Hot gas ingress through turbine rim seals
: Heat transfer and fluid dynamics

  • Geonhwan Cho

Student thesis: Doctoral ThesisPhD


This thesis experimentally investigates the phenomenon of ingress through gas turbine rim seals. The work focuses on developing experimental and numerical techniques for measuring the required sealing flow levels to purge the wheel-space against ingress and the effect of externally-induced ingress on the surface temperature as well as heat transfer to the rotor. Ingress is driven by a pressure difference between the mainstream annulus and wheel-space cavity resulting from the asymmetric external pressure profile in the annulus and/or the rotation of fluid in the rotor-stator wheel-space cavity. It can be prevented by pressurising the wheel-space through the supply of sealant flow.The University of Bath had measured and shown, for the first time, the thermal effects of ingress on the rotor in the wheel-space for a datum seal (axial-clearance seal) using thermo-chromic liquid crystal. However, as the previously used experimental technique with thermo-chromic liquid crystal was prone to large uncertainties, a non-intrusive temperature measurement technique using an infrared (IR) temperature sensor was developed. The new technique was successfully applied to the Bath one-stage gas turbine test facility and provided a full temperature history of the rotor surface in a transient heat transfer experiment. Moreover, a data analysis method appropriate for transient experiments using the IR temperature measurement technique was developed. The method was used to accurately calculate the heat transfer coefficient and the adiabatic surface temperature based on the full temperature history. A series of numerical experiments was carried out to develop the analysis method and the results from the numerical experiments were used to design new heat transfer experiments for both the 1 and 1.5-stage ingestion rigs of the University of Bath.Gas concentration measurements were made on the stator of the Bath one-stage gas turbine test rig to determine the variation of sealing effectiveness with sealant flow rate for four different seal geometries at design operational conditions. The IR temperature measurement technique was used to determine the effect of ingress on the heat transfer coefficient and the adiabatic wall temperature on the rotor of the ingestion test facility. Concurrent gas concentration measurements were made on the stator to compare the effects of ingress on the two discs (stator and rotor). Comparison between the adiabatic effectiveness on the rotor and the concentration effectiveness on the stator showed that the rotor was protected against the effects of ingress relative to the stator. The sealing air, which was drawn into the rotor boundary layer from the source region, thermally buffered the rotor against the ingested fluid in the core. Subsequently, a thermal buffer ratio hypothesis was developed and shown to be in good agreement with the experimental data. A previously published orifice model was modified so that the sealing effectiveness determined from the concentration measurements in a rig could be used to determine the effectiveness based on pressure measurements in an engine. There was good agreement between the effectiveness acquired from pressure measurement determined using the theoretical model and the sealing effectiveness determined from concentration measurements. It was also shown how parameters obtained from measurements of pressure and concentration in a rig could be used to calculate the sealing effectiveness in an engine.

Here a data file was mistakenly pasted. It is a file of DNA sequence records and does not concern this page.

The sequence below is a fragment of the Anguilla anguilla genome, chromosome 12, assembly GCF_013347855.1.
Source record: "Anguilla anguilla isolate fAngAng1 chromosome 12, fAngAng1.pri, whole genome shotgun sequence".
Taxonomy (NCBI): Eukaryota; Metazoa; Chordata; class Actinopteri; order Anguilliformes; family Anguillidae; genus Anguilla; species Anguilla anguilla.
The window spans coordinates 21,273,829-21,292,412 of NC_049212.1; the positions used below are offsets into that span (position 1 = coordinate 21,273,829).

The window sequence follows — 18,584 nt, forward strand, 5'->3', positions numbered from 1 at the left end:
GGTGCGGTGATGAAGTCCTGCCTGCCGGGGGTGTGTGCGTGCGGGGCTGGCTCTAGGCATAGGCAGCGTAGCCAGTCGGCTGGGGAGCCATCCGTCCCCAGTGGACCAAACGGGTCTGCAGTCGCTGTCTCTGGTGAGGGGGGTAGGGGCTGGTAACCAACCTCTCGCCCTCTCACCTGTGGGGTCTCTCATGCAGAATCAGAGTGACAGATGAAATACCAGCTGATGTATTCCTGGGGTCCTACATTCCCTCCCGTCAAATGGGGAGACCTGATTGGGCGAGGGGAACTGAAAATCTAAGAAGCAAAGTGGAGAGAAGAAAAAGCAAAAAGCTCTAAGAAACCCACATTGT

Date of Award15 Jan 2015
Original languageEnglish
Awarding Institution
  • University of Bath
SupervisorGary Lock (Supervisor) & Michael Wilson (Supervisor)


  • ingress
  • gas turbine
  • rim seal
  • sealing effectiveness
  • infrared thermography

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